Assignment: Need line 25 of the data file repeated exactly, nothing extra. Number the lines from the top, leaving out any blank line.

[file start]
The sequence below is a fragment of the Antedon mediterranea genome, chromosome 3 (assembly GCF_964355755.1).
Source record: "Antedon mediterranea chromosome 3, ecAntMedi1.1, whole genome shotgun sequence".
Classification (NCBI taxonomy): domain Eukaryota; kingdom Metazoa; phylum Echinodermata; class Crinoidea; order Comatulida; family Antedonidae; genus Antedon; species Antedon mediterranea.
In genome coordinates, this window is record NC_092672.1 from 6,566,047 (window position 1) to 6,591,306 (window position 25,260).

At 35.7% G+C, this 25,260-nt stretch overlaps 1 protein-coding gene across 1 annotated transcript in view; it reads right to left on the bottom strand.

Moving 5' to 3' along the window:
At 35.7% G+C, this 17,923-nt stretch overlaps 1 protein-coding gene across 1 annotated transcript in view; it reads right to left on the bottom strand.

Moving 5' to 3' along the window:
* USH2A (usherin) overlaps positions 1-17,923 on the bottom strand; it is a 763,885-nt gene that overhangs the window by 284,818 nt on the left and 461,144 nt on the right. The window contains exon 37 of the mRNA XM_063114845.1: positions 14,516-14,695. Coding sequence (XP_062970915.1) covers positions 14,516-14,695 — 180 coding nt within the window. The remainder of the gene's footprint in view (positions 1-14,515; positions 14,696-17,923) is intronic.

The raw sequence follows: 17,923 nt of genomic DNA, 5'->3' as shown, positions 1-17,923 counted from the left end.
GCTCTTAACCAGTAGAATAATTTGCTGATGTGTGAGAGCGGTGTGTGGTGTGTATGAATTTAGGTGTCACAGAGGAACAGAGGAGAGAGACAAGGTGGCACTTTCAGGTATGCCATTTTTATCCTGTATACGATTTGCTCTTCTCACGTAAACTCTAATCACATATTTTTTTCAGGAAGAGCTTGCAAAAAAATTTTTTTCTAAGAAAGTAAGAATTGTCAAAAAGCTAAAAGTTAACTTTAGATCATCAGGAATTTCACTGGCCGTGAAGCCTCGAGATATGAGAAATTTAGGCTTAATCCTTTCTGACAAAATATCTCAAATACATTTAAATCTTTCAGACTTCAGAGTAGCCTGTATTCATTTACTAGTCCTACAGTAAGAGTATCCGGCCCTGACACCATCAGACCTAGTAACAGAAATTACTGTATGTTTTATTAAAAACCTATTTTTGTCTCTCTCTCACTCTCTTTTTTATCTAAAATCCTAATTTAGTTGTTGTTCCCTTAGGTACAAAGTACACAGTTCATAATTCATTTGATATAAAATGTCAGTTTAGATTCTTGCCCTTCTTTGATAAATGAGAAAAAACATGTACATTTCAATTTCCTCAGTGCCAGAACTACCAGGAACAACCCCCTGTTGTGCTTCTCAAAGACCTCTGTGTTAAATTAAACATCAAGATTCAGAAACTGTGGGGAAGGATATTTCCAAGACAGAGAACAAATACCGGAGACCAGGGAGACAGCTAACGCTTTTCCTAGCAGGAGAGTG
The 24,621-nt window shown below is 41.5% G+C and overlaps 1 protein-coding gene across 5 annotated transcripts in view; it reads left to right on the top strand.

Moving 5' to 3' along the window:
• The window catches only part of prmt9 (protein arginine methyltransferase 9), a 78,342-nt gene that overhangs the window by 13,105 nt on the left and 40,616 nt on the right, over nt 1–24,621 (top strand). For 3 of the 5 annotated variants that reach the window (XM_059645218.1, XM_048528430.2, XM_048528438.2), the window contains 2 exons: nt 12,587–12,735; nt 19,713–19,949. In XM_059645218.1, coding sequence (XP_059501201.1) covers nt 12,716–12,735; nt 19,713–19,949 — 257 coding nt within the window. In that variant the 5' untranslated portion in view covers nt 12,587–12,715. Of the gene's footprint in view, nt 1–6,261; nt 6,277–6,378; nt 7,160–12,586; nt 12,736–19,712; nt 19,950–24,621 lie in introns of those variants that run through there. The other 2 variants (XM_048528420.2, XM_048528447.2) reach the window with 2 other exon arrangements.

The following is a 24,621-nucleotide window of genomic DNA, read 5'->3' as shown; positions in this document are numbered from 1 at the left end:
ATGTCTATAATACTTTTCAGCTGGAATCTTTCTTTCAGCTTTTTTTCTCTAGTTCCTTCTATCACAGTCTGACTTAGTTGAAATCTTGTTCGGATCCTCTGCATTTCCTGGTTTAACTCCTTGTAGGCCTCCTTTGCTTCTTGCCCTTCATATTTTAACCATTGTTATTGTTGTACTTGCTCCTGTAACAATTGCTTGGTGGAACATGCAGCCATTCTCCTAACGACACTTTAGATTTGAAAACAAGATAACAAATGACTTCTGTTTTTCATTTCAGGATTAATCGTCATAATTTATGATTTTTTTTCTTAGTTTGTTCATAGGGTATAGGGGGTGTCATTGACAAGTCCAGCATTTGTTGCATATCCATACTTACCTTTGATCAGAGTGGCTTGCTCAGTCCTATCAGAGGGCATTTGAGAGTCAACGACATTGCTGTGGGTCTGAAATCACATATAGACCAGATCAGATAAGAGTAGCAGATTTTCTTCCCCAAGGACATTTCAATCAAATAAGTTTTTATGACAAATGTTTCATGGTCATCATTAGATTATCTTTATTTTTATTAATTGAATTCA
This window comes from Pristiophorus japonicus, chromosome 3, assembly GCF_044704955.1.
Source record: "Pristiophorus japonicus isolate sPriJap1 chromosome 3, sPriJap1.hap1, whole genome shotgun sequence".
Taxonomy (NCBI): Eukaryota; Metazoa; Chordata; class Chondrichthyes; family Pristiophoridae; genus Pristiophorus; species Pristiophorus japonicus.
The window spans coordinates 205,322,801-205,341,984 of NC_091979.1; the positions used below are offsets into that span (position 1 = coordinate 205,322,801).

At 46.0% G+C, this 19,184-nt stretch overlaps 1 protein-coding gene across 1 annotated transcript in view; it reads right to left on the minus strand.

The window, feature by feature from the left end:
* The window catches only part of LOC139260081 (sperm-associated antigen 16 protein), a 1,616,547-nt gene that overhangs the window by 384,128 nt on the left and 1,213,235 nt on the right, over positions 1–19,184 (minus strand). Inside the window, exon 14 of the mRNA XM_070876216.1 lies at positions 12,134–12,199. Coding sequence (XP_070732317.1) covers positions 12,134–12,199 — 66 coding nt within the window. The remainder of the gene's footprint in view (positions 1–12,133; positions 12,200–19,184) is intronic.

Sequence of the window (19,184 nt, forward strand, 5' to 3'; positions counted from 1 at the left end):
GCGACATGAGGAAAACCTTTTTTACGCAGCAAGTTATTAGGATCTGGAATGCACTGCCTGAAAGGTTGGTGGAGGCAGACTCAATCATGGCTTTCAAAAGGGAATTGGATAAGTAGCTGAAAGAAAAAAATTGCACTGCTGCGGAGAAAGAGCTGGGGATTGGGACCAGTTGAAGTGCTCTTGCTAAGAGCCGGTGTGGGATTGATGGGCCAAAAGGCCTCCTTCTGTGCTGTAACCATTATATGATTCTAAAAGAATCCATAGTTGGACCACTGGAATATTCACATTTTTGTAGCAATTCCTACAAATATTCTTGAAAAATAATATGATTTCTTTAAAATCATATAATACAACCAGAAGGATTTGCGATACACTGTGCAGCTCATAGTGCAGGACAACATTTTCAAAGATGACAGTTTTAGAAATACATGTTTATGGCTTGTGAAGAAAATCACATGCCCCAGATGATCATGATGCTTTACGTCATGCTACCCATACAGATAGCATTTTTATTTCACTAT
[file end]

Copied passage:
GCGACATGAGGAAAACCTTTTTTACGCAGCAAGTTATTAGGATCTGGAATGCACTGCCTGAAAGGTTGGTGGAGGCAGACTCAATCATGGCTTTCAAAAGGGAATTGGATAAGTAGCTGAAAGAAAAAAATTGCACTGCTGCGGAGAAAGAGCTGGGGATTGGGACCAGTTGAAGTGCTCTTGCTAAGAGCCGGTGTGGGATTGATGGGCCAAAAGGCCTCCTTCTGTGCTGTAACCATTATATGATTCTAAAAGAATCCATAGTTGGACCACTGGAATATTCACATTTTTGTAGCAATTCCTACAAATATTCTTGAAAAATAATATGATTTCTTTAAAATCATATAATACAACCAGAAGGATTTGCGATACACTGTGCAGCTCATAGTGCAGGACAACATTTTCAAAGATGACAGTTTTAGAAATACATGTTTATGGCTTGTGAAGAAAATCACATGCCCCAGATGATCATGATGCTTTACGTCATGCTACCCATACAGATAGCATTTTTATTTCACTAT